Anxiety, The Lizard Brain, and How You Can Take Back Control

Written by Dahyana P. Schlosser, PMHNP-BC

Anxiety is one of the most common mental health conditions. In fact, there are approximately three million cases diagnosed a year in the United States. Furthermore, the age range for those diagnosed with anxiety for the first time is 14 to 60 years old.

What Is Anxiety Anyway?

Think of anxiety as being the result of the faulty wiring of natural survival mechanisms. Humans come equipped with built-in capabilities meant to keep us alive. A lot of the structures that house this wiring live in what some of us like to call the “Lizard” part of our brain. That is the part of our brain that developed first for the purpose to protect us.

As time went on, we evolved, and our brain developed more advanced capabilities. Hence, our ability to reason, communicate with language, etc. But, just because we developed all of these awesome things that make it cool to be human, doesn’t mean our “Lizard” isn’t still firing away. You know, trying to stay relevant and protect us.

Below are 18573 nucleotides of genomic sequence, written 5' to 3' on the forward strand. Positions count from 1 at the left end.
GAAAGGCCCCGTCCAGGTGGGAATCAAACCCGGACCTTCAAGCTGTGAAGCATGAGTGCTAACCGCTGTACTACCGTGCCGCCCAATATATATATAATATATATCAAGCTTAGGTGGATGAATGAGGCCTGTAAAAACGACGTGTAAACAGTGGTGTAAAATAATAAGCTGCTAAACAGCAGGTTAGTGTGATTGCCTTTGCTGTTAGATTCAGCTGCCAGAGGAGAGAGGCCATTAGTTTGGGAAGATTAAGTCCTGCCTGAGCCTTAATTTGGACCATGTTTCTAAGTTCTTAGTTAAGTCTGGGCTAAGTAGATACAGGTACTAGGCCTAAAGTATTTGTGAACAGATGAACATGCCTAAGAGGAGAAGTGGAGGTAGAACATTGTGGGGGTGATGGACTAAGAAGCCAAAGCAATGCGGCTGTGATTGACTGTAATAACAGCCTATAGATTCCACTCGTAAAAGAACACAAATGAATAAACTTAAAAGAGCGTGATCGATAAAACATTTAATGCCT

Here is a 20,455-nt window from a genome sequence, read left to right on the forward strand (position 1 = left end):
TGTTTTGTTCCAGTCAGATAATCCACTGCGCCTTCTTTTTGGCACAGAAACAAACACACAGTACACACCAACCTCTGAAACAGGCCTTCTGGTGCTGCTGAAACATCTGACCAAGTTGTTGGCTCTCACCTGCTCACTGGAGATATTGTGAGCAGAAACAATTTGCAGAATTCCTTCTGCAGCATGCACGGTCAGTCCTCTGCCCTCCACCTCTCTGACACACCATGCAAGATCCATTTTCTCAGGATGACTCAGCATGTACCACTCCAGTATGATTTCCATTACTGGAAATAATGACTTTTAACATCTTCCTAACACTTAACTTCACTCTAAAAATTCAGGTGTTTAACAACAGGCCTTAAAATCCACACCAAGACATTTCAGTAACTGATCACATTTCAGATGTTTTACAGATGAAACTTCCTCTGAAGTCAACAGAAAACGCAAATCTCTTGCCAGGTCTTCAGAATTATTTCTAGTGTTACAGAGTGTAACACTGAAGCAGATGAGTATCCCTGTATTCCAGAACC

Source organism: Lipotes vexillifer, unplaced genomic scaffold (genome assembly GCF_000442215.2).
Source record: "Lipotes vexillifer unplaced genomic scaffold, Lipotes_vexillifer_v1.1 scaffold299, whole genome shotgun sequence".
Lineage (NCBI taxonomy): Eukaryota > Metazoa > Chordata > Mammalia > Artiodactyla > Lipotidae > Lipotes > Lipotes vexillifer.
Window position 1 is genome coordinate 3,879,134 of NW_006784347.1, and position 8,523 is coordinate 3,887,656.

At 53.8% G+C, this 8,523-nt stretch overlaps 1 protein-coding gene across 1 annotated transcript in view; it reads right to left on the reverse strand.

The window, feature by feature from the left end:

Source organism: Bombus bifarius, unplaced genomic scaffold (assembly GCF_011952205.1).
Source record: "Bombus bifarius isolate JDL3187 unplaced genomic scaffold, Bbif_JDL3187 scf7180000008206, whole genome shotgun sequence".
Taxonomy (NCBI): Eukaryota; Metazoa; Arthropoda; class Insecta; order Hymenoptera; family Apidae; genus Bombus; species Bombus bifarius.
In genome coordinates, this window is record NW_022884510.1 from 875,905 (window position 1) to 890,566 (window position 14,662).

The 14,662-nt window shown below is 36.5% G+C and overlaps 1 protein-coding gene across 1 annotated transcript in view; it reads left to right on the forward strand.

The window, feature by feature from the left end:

Typically, we are able to reason with this part of our brain. Tell it to relax when it is acting up. Like after you almost get into a car accident, your heart races, your palms may be sweaty, and you are on super high alert. You had to get that way in order to act quickly enough to avoid the accident. Or, in order to protect yourself as much as possible if it were to happen. But, after a minute of you saying “whoa that was close” and “I’m okay,” you are able to turn the radio up again and forget about it.

However, in the case of anxiety, our reasoning is simply not enough. That “Lizard” grabs a hold of you and if your particular “Lizard Brain” is especially feisty, it can rock your whole world.

People with anxiety are riddled with worry that can leave them feeling restless, revved up, and/or stuck. Flight, Fight, Freeze.

Taking Control of the “Lizard”

Mainly, once people understand the why, the interventions aimed at regaining control over the “Lizard” make more sense. So here’s what we know so far…

  1. The “Lizard Brain” came first, it means well, and wants to keep us alive. If it thinks something is scary or dangerous it rings all of the alarms until safety is restored.
  2. Sometimes the “Lizard Brain” can malfunction– it is super old after all.
  3. Reasoning with the “Lizard Brain” alone doesn’t work.

As a result, we’ve got to take a multifaceted approach to contain it, calm it down, and let it know who’s in charge.